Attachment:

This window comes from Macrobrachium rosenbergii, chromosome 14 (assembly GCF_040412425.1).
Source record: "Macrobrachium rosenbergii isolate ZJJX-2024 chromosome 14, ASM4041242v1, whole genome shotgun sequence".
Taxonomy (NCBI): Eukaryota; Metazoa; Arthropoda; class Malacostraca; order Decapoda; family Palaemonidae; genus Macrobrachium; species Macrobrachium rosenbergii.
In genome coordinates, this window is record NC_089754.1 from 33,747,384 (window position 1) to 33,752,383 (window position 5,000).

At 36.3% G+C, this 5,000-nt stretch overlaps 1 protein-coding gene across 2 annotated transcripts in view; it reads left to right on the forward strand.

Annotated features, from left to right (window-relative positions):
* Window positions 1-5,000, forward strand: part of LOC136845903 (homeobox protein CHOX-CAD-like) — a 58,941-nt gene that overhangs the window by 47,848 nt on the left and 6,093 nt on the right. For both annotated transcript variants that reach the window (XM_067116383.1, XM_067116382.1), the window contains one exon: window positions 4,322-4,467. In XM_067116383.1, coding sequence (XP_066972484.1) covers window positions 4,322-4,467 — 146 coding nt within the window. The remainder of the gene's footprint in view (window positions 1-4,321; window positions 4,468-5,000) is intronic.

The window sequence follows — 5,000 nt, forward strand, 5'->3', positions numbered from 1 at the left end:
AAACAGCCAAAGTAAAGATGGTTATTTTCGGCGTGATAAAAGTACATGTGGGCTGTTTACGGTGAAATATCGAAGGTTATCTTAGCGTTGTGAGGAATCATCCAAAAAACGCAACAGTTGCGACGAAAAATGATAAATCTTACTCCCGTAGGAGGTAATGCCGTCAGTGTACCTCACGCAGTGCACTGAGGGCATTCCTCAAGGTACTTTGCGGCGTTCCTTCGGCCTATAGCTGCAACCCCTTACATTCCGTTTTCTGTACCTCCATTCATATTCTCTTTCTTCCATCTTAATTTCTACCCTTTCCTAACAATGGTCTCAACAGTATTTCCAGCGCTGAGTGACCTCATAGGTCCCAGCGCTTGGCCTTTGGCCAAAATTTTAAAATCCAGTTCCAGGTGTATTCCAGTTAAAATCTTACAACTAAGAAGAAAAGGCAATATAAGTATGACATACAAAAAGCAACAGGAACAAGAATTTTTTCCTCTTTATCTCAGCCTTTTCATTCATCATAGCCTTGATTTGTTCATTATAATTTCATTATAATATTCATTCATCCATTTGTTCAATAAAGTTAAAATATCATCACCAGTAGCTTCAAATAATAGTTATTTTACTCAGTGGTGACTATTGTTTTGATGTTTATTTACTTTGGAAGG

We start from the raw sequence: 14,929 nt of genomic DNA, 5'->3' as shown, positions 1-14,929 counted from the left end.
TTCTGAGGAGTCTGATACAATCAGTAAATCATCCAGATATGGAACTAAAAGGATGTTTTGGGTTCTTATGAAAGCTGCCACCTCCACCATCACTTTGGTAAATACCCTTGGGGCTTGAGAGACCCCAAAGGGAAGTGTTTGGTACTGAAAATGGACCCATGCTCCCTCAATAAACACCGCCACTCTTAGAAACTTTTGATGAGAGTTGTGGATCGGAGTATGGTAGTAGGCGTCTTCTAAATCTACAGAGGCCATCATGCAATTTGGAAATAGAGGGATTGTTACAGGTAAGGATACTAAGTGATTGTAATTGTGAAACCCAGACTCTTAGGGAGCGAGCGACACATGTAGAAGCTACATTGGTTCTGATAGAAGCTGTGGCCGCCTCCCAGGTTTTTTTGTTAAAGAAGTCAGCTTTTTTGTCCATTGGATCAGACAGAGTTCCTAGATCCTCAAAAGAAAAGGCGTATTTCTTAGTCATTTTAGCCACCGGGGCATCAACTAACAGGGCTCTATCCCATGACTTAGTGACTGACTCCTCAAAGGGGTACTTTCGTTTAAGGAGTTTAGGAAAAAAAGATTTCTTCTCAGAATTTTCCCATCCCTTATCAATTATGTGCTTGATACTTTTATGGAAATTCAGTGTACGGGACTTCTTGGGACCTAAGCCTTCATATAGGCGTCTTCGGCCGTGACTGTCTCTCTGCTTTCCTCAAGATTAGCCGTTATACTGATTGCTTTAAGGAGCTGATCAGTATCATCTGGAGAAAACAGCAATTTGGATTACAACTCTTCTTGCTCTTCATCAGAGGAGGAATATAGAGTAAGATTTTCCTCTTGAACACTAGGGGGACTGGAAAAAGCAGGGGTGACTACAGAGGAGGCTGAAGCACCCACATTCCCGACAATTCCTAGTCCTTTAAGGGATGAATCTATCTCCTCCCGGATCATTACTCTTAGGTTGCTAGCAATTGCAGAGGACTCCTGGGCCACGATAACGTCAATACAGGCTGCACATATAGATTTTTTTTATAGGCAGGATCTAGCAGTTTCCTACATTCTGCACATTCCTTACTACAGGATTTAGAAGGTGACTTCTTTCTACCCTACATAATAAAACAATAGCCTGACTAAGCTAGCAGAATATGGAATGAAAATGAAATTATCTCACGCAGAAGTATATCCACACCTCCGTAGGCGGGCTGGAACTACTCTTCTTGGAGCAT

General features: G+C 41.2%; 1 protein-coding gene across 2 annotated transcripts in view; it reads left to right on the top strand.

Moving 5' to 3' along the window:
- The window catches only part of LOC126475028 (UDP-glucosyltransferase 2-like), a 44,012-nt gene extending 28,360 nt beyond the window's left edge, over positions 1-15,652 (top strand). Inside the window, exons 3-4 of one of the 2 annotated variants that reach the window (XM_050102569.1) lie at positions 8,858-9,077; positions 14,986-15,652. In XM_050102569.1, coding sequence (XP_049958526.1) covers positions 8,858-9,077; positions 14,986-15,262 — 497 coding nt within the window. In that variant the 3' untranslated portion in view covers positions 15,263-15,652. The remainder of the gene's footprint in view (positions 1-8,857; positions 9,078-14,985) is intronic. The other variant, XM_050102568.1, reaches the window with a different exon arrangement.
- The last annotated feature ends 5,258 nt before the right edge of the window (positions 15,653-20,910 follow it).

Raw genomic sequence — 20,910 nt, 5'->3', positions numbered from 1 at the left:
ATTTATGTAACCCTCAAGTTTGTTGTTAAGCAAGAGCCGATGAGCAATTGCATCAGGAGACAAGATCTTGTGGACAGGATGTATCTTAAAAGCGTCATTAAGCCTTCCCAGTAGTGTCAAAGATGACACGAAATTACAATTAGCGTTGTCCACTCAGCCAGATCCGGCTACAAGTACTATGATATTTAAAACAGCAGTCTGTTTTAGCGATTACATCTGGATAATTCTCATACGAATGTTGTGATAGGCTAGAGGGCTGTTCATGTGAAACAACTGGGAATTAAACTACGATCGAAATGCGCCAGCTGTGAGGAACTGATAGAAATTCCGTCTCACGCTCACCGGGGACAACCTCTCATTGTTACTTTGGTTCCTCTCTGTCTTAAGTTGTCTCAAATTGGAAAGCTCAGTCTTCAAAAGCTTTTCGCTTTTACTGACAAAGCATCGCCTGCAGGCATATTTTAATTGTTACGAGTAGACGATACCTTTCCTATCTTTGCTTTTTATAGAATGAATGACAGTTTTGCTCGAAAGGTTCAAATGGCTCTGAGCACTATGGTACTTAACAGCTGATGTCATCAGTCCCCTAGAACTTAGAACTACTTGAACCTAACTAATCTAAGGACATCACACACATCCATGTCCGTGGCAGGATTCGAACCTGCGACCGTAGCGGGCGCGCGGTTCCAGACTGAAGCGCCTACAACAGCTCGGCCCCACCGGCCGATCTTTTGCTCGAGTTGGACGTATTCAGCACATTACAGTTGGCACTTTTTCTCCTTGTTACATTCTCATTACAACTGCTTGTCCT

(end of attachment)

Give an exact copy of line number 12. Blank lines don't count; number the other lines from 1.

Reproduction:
General features: G+C 41.2%; 1 protein-coding gene across 2 annotated transcripts in view; it reads left to right on the top strand.